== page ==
When Ahlam Awad Mohammed was awarded the Hilton Prize Coalition Fellowship through The Task Force for Global Health (TFGH), it was at a point in her career when she had decided to switch gears. Although she had just obtained her Master’s degree in public health, most of her public health experience had focused on research in the United States. She was mulling next steps and wondering how she could combine her education and her proficiency in multiple languages. The fellowship afforded her the opportunity to focus on neglected tropical diseases (NTDs) in the country where she grew up: Ethiopia.
It’s nine months later, and Mohammed, who recently wrapped up her fellowship, says the experience was enriching and instructive, especially as she got to witness first-hand the positive impact programs and people can have on NTDs which affect more than a billion people around the world.
Here, she talks about her work with The Task Force’s Neglected Tropical Diseases Support Center (NTD-SC) where she assisted and developed case studies for various NTD projects based in Ethiopia.
Tell us a little bit about yourself, and what prompted your move into global health work?
I grew up in Addis Ababa, Ethiopia, and moved to the U.S. for undergraduate and graduate studies. Growing up in a developing country, I was aware that public health was a need – and a challenge to deliver. After working on child nutrition and physical activity for a few years in the U.S., I decided I wanted to follow my passion in global health. In graduate school, I took courses in tropical infectious diseases which furthered my interest in communicable diseases. The Hilton fellowship came at the perfect time and allowed me to transition to NTDs.
While a few countries have been able to end some of the NTDs, many others are still far behind their goals. There is still so much to be done.
As a fellow, you worked with The Task Force’s NTD-SC. What did you do in that role?
After a few weeks of orientation at The Task Force headquarters in Decatur, GA, I began working in Ethiopia. I worked mainly on trachoma research projects – Ethiopia has the highest prevalence of trachoma in the world. I also worked with officials from the Ethiopian Ministry of Health during the national rollout of a quick, inexpensive and simple-to-use tool called the Supervisor’s Coverage Tool. NTD-SC was involved in the development of this tool which was recently endorsed by the World Health Organization (WHO). The tool is used to assess treatment coverage of mass drug administration for NTDs. (Mass drug treatments have proven to be an effective way to treat certain NTDs around the world, and have made elimination of those diseases a real possibility within the next few years.)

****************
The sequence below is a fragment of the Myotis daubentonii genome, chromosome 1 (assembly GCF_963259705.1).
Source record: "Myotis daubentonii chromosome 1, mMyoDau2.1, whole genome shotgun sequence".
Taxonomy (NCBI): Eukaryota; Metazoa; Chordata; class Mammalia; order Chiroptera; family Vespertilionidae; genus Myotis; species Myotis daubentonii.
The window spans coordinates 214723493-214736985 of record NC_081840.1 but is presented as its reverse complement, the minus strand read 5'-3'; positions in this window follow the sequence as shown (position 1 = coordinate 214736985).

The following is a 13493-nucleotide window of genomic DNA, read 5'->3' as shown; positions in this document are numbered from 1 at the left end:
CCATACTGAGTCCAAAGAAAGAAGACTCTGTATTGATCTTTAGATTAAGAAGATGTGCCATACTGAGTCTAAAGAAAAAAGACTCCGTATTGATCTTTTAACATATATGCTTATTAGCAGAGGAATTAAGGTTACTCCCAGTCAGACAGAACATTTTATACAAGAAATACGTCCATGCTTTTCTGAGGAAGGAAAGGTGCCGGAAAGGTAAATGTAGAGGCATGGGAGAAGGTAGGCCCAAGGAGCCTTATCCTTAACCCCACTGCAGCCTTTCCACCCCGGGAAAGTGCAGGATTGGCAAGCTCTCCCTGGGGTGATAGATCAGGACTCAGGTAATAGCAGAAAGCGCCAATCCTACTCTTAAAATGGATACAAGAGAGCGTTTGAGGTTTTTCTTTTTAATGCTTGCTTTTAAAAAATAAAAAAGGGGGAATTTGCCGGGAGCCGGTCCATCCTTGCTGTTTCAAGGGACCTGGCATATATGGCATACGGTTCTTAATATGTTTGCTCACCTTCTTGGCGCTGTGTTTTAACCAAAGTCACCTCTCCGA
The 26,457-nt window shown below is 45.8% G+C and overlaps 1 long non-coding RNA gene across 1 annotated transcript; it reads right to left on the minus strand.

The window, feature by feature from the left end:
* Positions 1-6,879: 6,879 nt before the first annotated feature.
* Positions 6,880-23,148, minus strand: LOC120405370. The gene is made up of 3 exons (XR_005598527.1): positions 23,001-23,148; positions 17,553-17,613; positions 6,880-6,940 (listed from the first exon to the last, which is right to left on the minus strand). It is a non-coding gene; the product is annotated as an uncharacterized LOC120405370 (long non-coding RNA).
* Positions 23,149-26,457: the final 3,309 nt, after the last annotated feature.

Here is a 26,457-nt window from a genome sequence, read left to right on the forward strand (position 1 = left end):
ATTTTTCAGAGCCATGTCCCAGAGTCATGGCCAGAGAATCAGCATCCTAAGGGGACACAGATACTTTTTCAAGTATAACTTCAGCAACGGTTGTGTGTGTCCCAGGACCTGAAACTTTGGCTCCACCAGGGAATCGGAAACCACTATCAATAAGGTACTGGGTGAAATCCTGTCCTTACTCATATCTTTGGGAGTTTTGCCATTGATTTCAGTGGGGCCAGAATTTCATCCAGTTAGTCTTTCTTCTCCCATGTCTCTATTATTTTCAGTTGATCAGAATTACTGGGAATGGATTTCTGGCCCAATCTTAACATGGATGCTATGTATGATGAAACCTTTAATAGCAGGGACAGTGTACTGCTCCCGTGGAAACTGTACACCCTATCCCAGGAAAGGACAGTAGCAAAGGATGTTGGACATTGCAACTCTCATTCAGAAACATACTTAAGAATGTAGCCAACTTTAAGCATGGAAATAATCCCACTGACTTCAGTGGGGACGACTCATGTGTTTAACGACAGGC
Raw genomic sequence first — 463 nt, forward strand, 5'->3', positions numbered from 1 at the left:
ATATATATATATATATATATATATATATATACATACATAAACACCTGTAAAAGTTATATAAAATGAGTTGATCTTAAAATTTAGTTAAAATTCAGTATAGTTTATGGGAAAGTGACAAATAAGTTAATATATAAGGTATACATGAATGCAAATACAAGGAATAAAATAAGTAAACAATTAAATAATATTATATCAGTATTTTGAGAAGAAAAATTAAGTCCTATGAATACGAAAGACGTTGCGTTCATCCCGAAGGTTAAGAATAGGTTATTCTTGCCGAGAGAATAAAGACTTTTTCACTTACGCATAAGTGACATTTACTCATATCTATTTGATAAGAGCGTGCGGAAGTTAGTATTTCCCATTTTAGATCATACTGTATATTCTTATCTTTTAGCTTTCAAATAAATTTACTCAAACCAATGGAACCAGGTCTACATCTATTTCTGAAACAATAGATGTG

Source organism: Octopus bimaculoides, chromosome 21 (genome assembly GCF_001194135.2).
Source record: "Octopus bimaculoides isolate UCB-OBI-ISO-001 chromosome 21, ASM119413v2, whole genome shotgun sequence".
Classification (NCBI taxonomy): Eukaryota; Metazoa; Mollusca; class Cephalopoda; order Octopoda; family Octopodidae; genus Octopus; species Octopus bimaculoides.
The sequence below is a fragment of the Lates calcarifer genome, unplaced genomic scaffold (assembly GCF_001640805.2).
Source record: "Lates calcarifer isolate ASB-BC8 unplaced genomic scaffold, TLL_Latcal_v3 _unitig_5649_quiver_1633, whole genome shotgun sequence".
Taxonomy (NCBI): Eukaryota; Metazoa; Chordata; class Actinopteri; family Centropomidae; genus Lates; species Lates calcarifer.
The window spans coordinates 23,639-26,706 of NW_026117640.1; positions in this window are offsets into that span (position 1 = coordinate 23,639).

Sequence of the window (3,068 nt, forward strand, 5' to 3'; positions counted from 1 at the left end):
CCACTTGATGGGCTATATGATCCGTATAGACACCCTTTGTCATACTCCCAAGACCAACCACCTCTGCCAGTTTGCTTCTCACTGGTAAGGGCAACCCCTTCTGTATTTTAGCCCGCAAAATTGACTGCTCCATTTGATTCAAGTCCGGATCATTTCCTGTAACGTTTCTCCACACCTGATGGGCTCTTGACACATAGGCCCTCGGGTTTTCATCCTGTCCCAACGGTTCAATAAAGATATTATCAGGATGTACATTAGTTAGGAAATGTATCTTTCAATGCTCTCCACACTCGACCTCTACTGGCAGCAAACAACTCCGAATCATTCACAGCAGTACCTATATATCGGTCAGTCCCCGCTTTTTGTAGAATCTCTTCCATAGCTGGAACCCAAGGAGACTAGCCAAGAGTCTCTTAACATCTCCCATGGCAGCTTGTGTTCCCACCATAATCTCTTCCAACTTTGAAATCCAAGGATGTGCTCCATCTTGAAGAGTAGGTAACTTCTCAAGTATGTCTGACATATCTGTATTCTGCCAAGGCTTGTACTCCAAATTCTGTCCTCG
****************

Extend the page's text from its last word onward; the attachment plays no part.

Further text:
What were some of the experiences that you most valued?
I worked closely with two well-respected Ethiopian trachoma experts who had worked on the disease for years; their knowledge and perspective were invaluable in providing me with a deeper understanding of the severity of the disease and heightened my interest in trachoma.
I remember visiting a hamlet of about 30 homes in a trachoma-endemic district in South-Western Ethiopia. We expected to find many active trachoma cases but found hardly any, largely because the health extension worker and community head were deeply invested and had spent time and resources educating the people about health issues and building proper latrines. In hamlets where the involvement of these two figures was low, trachoma cases were generally high. I realized that the people who occupy these positions could have a profound impact on the direction a disease takes in a village.
Field work was exhausting but immensely satisfying and inspiring. Each day, I’d come back knowing that the projects I was working were going to help change someone’s life for the better.
How has this time working in the field impacted your view of global health?
Having that exposure to trachoma in the field and working with various partners, who are all collaborating to eliminate the disease, has strengthened my resolve to work on NTDs. I realized that NTD elimination is all about coming together. Most of the people who are affected by NTDs live in developing countries in Africa, Asia, and the Americas. But there is real progress being made toward eliminating some of these devastating diseases thanks to ongoing collaboration between various players including WHO, endemic countries, non-governmental organizations, pharmaceutical companies, and donors. These groups are working closely together to control and eliminate at least 10 of the most common NTDs on WHO’s list in the next few years.
The Hilton Prize Coalition is an independent alliance of the 22 winners of the Conrad N. Hilton Humanitarian Prize, working together to make an impact in humanitarian assistance, human rights, development, education and health. The Task Force received the Conrad N. Hilton Humanitarian Prize in 2016.